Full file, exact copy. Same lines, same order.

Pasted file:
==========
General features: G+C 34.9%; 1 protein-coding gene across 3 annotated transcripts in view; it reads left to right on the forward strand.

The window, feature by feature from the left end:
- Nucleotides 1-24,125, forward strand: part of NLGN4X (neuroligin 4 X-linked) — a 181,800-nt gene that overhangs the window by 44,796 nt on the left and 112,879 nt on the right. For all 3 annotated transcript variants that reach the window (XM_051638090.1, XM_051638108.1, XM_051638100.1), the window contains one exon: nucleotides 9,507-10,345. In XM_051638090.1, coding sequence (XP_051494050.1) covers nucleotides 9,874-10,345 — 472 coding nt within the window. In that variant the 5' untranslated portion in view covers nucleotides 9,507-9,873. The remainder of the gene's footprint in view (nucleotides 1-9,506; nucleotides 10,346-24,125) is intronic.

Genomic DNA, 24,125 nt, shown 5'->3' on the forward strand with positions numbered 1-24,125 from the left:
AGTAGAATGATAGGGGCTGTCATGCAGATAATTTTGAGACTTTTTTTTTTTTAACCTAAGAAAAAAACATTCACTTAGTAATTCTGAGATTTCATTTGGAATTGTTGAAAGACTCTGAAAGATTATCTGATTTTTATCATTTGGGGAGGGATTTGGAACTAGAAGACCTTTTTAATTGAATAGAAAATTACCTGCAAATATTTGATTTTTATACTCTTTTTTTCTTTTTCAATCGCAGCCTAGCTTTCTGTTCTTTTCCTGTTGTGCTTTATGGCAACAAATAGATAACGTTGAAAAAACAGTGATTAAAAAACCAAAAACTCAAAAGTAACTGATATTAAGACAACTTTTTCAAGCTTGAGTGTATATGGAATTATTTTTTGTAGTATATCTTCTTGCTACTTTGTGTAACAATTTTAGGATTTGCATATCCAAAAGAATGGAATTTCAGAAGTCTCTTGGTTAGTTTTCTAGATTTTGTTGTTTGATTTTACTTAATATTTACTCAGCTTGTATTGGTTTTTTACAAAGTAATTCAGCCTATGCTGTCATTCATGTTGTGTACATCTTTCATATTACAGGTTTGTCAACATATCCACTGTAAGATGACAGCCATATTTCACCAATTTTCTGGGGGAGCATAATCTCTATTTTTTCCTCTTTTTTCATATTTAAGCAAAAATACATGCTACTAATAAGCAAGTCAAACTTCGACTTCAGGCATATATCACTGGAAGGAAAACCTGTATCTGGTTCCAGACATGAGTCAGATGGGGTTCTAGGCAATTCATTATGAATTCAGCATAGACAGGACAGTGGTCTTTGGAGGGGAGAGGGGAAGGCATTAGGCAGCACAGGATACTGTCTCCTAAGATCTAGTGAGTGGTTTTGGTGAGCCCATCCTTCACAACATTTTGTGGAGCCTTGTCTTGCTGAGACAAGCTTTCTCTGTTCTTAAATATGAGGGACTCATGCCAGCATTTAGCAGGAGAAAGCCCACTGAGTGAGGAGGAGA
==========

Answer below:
General features: G+C 34.9%; 1 protein-coding gene across 3 annotated transcripts in view; it reads left to right on the forward strand.

The window, feature by feature from the left end:
- Nucleotides 1-24,125, forward strand: part of NLGN4X (neuroligin 4 X-linked) — a 181,800-nt gene that overhangs the window by 44,796 nt on the left and 112,879 nt on the right. For all 3 annotated transcript variants that reach the window (XM_051638090.1, XM_051638108.1, XM_051638100.1), the window contains one exon: nucleotides 9,507-10,345. In XM_051638090.1, coding sequence (XP_051494050.1) covers nucleotides 9,874-10,345 — 472 coding nt within the window. In that variant the 5' untranslated portion in view covers nucleotides 9,507-9,873. The remainder of the gene's footprint in view (nucleotides 1-9,506; nucleotides 10,346-24,125) is intronic.

Genomic DNA, 24,125 nt, shown 5'->3' on the forward strand with positions numbered 1-24,125 from the left:
AGTAGAATGATAGGGGCTGTCATGCAGATAATTTTGAGACTTTTTTTTTTTTAACCTAAGAAAAAAACATTCACTTAGTAATTCTGAGATTTCATTTGGAATTGTTGAAAGACTCTGAAAGATTATCTGATTTTTATCATTTGGGGAGGGATTTGGAACTAGAAGACCTTTTTAATTGAATAGAAAATTACCTGCAAATATTTGATTTTTATACTCTTTTTTTCTTTTTCAATCGCAGCCTAGCTTTCTGTTCTTTTCCTGTTGTGCTTTATGGCAACAAATAGATAACGTTGAAAAAACAGTGATTAAAAAACCAAAAACTCAAAAGTAACTGATATTAAGACAACTTTTTCAAGCTTGAGTGTATATGGAATTATTTTTTGTAGTATATCTTCTTGCTACTTTGTGTAACAATTTTAGGATTTGCATATCCAAAAGAATGGAATTTCAGAAGTCTCTTGGTTAGTTTTCTAGATTTTGTTGTTTGATTTTACTTAATATTTACTCAGCTTGTATTGGTTTTTTACAAAGTAATTCAGCCTATGCTGTCATTCATGTTGTGTACATCTTTCATATTACAGGTTTGTCAACATATCCACTGTAAGATGACAGCCATATTTCACCAATTTTCTGGGGGAGCATAATCTCTATTTTTTCCTCTTTTTTCATATTTAAGCAAAAATACATGCTACTAATAAGCAAGTCAAACTTCGACTTCAGGCATATATCACTGGAAGGAAAACCTGTATCTGGTTCCAGACATGAGTCAGATGGGGTTCTAGGCAATTCATTATGAATTCAGCATAGACAGGACAGTGGTCTTTGGAGGGGAGAGGGGAAGGCATTAGGCAGCACAGGATACTGTCTCCTAAGATCTAGTGAGTGGTTTTGGTGAGCCCATCCTTCACAACATTTTGTGGAGCCTTGTCTTGCTGAGACAAGCTTTCTCTGTTCTTAAATATGAGGGACTCATGCCAGCATTTAGCAGGAGAAAGCCCACTGAGTGAGGAGGAGA